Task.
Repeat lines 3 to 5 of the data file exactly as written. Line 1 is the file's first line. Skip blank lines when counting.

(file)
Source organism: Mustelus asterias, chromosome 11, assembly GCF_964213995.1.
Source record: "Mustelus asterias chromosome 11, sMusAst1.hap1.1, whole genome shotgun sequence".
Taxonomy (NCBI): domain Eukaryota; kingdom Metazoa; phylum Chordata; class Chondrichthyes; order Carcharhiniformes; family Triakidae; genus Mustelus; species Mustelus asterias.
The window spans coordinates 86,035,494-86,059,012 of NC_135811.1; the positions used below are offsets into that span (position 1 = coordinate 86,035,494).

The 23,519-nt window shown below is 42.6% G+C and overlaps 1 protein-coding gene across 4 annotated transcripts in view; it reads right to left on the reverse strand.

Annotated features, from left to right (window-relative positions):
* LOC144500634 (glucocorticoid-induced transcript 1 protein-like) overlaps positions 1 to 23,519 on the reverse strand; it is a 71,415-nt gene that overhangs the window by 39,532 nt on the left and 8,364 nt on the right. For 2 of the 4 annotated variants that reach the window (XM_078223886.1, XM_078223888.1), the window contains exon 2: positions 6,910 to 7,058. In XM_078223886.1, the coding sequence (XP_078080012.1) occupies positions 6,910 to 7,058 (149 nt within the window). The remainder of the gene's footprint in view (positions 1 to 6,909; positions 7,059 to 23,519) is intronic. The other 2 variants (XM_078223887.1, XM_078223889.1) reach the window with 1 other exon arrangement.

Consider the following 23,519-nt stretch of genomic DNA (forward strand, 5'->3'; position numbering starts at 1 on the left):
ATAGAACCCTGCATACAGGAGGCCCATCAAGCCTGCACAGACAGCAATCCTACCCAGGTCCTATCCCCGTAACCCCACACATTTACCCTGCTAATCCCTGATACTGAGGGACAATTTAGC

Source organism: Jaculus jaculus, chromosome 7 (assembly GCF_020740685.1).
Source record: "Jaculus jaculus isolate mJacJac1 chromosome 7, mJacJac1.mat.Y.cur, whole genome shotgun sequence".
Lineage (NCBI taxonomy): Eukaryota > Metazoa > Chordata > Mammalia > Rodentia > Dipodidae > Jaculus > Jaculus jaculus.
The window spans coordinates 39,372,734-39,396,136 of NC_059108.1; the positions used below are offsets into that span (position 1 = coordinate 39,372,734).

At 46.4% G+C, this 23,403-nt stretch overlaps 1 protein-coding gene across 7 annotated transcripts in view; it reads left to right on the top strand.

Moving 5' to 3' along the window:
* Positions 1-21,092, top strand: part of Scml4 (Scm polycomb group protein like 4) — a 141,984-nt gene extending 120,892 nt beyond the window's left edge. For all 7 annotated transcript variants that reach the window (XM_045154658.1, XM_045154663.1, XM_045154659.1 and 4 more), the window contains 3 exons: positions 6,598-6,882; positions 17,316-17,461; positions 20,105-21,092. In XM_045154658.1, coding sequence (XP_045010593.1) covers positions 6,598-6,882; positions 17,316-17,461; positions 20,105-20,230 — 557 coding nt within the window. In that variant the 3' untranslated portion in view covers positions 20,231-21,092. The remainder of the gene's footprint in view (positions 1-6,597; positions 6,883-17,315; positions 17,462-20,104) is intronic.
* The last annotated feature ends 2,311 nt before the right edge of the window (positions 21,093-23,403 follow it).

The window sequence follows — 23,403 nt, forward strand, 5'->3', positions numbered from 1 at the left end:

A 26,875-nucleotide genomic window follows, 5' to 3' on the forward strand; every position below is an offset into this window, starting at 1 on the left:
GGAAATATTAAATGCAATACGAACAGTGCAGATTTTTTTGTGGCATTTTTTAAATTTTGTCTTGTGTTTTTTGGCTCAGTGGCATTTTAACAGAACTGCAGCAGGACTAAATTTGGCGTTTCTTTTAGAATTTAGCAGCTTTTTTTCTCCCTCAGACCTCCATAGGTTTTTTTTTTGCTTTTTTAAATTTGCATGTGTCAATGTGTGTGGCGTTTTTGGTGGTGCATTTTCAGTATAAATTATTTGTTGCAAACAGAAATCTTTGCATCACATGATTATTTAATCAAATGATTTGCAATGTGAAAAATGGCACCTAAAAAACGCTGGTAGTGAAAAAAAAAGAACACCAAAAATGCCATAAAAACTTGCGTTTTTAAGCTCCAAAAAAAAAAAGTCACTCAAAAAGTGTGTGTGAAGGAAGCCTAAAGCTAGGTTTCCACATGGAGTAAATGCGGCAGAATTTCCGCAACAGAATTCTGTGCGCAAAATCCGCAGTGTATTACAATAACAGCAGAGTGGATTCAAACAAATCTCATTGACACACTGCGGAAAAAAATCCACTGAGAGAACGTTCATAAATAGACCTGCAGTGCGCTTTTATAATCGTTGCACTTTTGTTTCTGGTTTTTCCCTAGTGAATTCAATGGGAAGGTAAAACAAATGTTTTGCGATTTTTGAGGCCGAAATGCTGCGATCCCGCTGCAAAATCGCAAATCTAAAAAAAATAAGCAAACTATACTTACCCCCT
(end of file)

Taxonomy (NCBI): domain Eukaryota; kingdom Metazoa; phylum Chordata; class Chondrichthyes; order Carcharhiniformes; family Triakidae; genus Mustelus; species Mustelus asterias.
The window spans coordinates 86,035,494-86,059,012 of NC_135811.1; the positions used below are offsets into that span (position 1 = coordinate 86,035,494).

The 23,519-nt window shown below is 42.6% G+C and overlaps 1 protein-coding gene across 4 annotated transcripts in view; it reads right to left on the reverse strand.